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The significance of this neighborhood is derived from the German-American community that originally lived in the neighborhood.
Residents during that time period consisted mostly of members of the working class.
It was plotted by town founder Antoine Le Claire in the 1840s to 1880s, and housed the residence of Le Claire himself, his heirs, and Irish and transplanted American settlers.
It contains densely built large- and medium-sized houses set close together as well as the Sacred Heart Cathedral.
The neighborhoods contain many architectural designs, including Victorian, Queen Anne, and Tudor Revival.
Many of the original neighborhoods were first inhabited by German settlers.
The houses are of the Italianate, Queen Anne cottage, Georgian, and Colonial Revival styles.
East Fourteenth Street has sixty-seven houses from Pershing Street to Arlington Avenue along Fourteenth Street developed during the 1840s and the 1870s.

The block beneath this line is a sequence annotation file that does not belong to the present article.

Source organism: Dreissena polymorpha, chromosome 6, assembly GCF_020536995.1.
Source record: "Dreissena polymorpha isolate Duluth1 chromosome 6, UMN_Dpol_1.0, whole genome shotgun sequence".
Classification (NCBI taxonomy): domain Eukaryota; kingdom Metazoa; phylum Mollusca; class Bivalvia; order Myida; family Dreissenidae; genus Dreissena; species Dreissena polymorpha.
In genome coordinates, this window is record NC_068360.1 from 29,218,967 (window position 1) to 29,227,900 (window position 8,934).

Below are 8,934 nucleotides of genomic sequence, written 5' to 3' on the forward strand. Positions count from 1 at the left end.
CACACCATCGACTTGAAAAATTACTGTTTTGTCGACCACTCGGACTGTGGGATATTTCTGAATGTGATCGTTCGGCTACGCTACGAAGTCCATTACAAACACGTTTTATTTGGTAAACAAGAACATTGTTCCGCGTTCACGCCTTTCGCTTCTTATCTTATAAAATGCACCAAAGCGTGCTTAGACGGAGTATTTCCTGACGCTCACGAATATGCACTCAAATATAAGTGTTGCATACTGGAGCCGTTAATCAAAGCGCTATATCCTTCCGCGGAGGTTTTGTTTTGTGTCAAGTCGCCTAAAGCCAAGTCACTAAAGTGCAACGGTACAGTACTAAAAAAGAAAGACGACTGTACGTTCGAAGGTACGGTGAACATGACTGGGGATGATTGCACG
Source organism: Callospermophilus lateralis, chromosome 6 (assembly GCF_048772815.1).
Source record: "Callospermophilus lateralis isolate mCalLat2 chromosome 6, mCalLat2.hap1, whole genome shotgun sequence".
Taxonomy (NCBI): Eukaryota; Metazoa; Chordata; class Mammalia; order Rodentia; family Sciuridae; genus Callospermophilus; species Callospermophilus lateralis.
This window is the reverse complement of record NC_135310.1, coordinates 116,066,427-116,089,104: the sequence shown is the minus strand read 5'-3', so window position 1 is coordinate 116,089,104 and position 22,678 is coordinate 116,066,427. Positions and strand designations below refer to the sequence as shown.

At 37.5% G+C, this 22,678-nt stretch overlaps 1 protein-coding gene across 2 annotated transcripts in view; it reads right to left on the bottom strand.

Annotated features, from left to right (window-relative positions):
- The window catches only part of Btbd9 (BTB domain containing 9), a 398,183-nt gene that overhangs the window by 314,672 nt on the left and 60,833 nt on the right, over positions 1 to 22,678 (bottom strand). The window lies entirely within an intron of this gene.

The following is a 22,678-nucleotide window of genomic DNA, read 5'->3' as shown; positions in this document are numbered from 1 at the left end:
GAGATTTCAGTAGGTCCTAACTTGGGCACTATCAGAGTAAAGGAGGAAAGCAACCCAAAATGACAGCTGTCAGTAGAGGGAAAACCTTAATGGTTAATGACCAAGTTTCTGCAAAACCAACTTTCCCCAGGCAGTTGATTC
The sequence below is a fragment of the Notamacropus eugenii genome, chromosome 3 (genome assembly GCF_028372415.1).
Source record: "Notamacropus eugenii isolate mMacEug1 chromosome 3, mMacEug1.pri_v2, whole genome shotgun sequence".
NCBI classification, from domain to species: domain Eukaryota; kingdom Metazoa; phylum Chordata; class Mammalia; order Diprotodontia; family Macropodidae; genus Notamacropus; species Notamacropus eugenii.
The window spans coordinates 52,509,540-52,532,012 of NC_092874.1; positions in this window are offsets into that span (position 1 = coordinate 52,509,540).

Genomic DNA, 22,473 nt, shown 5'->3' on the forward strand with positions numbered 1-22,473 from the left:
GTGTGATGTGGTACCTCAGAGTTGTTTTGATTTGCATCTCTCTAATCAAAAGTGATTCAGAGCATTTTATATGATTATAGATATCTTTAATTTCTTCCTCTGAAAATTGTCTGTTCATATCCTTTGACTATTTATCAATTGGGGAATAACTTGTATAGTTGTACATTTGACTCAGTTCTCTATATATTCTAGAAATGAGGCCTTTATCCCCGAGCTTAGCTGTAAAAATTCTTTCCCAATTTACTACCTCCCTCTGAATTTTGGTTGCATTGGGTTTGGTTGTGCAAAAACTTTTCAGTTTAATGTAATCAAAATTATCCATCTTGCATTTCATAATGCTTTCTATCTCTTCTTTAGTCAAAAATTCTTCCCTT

During this period, the buildings were all modest one- and two-story frame buildings.
Development in the west end of Downtown shifted from commercial to residential buildings, mostly in the form of apartments.
The West Third Street neighborhood extends from Scott Street to Myrtle Street along West Third Street.
Bridge Avenue The historic district stretches from River Drive along the Mississippi River up a bluff to East Ninth Street, which is near the top of the hill.
The neighborhood is made up of fourteen houses on the southern end of Bridge Avenue. The most prominent of the residences was built by Ambrose Fulton, who was significant to Davenport’s early settlement and its industrial history.